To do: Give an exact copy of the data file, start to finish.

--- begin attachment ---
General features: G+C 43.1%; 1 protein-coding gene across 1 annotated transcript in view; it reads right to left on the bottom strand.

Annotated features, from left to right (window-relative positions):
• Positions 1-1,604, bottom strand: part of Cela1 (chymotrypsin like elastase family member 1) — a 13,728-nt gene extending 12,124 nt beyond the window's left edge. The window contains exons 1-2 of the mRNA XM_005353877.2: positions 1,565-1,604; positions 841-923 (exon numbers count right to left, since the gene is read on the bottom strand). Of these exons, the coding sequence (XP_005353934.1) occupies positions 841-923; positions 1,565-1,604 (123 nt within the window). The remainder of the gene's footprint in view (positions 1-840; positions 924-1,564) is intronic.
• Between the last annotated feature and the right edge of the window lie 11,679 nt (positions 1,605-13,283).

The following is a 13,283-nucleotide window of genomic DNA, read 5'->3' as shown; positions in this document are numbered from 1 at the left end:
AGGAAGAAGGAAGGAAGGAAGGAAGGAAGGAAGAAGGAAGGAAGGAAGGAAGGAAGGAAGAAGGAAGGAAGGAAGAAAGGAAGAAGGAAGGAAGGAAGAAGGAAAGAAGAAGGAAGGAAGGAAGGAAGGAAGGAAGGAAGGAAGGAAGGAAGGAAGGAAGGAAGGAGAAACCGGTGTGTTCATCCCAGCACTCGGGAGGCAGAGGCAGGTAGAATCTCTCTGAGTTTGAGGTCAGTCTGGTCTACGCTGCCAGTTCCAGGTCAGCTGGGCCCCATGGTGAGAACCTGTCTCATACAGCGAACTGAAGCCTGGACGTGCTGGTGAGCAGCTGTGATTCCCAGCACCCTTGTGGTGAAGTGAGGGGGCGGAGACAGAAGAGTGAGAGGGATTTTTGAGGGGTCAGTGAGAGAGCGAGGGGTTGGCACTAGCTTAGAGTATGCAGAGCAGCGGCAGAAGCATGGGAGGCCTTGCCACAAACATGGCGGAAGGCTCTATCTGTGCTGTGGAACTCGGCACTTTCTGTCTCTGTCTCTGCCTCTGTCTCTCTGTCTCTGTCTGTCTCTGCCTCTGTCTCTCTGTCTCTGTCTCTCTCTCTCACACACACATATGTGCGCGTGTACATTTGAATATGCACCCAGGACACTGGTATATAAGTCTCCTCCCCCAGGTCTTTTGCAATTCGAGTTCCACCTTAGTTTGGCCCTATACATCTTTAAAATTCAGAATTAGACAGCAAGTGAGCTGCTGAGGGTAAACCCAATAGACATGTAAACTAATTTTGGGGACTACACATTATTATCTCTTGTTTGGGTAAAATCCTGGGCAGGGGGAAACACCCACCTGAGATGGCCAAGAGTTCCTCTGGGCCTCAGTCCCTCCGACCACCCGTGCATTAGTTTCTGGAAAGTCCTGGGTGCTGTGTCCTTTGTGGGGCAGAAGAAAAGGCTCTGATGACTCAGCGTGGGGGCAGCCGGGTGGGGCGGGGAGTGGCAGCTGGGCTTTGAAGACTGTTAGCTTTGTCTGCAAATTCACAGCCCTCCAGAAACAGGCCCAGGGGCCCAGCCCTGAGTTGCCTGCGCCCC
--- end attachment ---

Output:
General features: G+C 43.1%; 1 protein-coding gene across 1 annotated transcript in view; it reads right to left on the bottom strand.

Annotated features, from left to right (window-relative positions):
• Positions 1-1,604, bottom strand: part of Cela1 (chymotrypsin like elastase family member 1) — a 13,728-nt gene extending 12,124 nt beyond the window's left edge. The window contains exons 1-2 of the mRNA XM_005353877.2: positions 1,565-1,604; positions 841-923 (exon numbers count right to left, since the gene is read on the bottom strand). Of these exons, the coding sequence (XP_005353934.1) occupies positions 841-923; positions 1,565-1,604 (123 nt within the window). The remainder of the gene's footprint in view (positions 1-840; positions 924-1,564) is intronic.
• Between the last annotated feature and the right edge of the window lie 11,679 nt (positions 1,605-13,283).

The following is a 13,283-nucleotide window of genomic DNA, read 5'->3' as shown; positions in this document are numbered from 1 at the left end:
AGGAAGAAGGAAGGAAGGAAGGAAGGAAGGAAGAAGGAAGGAAGGAAGGAAGGAAGGAAGAAGGAAGGAAGGAAGAAAGGAAGAAGGAAGGAAGGAAGAAGGAAAGAAGAAGGAAGGAAGGAAGGAAGGAAGGAAGGAAGGAAGGAAGGAAGGAAGGAAGGAAGGAGAAACCGGTGTGTTCATCCCAGCACTCGGGAGGCAGAGGCAGGTAGAATCTCTCTGAGTTTGAGGTCAGTCTGGTCTACGCTGCCAGTTCCAGGTCAGCTGGGCCCCATGGTGAGAACCTGTCTCATACAGCGAACTGAAGCCTGGACGTGCTGGTGAGCAGCTGTGATTCCCAGCACCCTTGTGGTGAAGTGAGGGGGCGGAGACAGAAGAGTGAGAGGGATTTTTGAGGGGTCAGTGAGAGAGCGAGGGGTTGGCACTAGCTTAGAGTATGCAGAGCAGCGGCAGAAGCATGGGAGGCCTTGCCACAAACATGGCGGAAGGCTCTATCTGTGCTGTGGAACTCGGCACTTTCTGTCTCTGTCTCTGCCTCTGTCTCTCTGTCTCTGTCTGTCTCTGCCTCTGTCTCTCTGTCTCTGTCTCTCTCTCTCACACACACATATGTGCGCGTGTACATTTGAATATGCACCCAGGACACTGGTATATAAGTCTCCTCCCCCAGGTCTTTTGCAATTCGAGTTCCACCTTAGTTTGGCCCTATACATCTTTAAAATTCAGAATTAGACAGCAAGTGAGCTGCTGAGGGTAAACCCAATAGACATGTAAACTAATTTTGGGGACTACACATTATTATCTCTTGTTTGGGTAAAATCCTGGGCAGGGGGAAACACCCACCTGAGATGGCCAAGAGTTCCTCTGGGCCTCAGTCCCTCCGACCACCCGTGCATTAGTTTCTGGAAAGTCCTGGGTGCTGTGTCCTTTGTGGGGCAGAAGAAAAGGCTCTGATGACTCAGCGTGGGGGCAGCCGGGTGGGGCGGGGAGTGGCAGCTGGGCTTTGAAGACTGTTAGCTTTGTCTGCAAATTCACAGCCCTCCAGAAACAGGCCCAGGGGCCCAGCCCTGAGTTGCCTGCGCCCC